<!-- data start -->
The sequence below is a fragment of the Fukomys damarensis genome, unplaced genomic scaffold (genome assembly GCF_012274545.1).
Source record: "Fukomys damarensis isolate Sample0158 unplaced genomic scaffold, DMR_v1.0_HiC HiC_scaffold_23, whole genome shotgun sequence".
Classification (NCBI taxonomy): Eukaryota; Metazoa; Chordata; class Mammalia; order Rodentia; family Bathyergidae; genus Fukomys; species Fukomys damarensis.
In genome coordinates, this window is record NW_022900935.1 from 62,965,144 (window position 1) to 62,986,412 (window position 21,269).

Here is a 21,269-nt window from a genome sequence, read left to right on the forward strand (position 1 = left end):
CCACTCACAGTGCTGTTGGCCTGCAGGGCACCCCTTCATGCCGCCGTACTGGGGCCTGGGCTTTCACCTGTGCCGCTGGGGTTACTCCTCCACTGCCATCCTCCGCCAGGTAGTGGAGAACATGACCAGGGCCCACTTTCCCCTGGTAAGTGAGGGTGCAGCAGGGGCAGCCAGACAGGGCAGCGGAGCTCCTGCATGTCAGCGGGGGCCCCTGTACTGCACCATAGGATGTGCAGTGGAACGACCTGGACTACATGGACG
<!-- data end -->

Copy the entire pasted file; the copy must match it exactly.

The sequence below is a fragment of the Fukomys damarensis genome, unplaced genomic scaffold (genome assembly GCF_012274545.1).
Source record: "Fukomys damarensis isolate Sample0158 unplaced genomic scaffold, DMR_v1.0_HiC HiC_scaffold_23, whole genome shotgun sequence".
Classification (NCBI taxonomy): Eukaryota; Metazoa; Chordata; class Mammalia; order Rodentia; family Bathyergidae; genus Fukomys; species Fukomys damarensis.
In genome coordinates, this window is record NW_022900935.1 from 62,965,144 (window position 1) to 62,986,412 (window position 21,269).

Here is a 21,269-nt window from a genome sequence, read left to right on the forward strand (position 1 = left end):
CCACTCACAGTGCTGTTGGCCTGCAGGGCACCCCTTCATGCCGCCGTACTGGGGCCTGGGCTTTCACCTGTGCCGCTGGGGTTACTCCTCCACTGCCATCCTCCGCCAGGTAGTGGAGAACATGACCAGGGCCCACTTTCCCCTGGTAAGTGAGGGTGCAGCAGGGGCAGCCAGACAGGGCAGCGGAGCTCCTGCATGTCAGCGGGGGCCCCTGTACTGCACCATAGGATGTGCAGTGGAACGACCTGGACTACATGGACG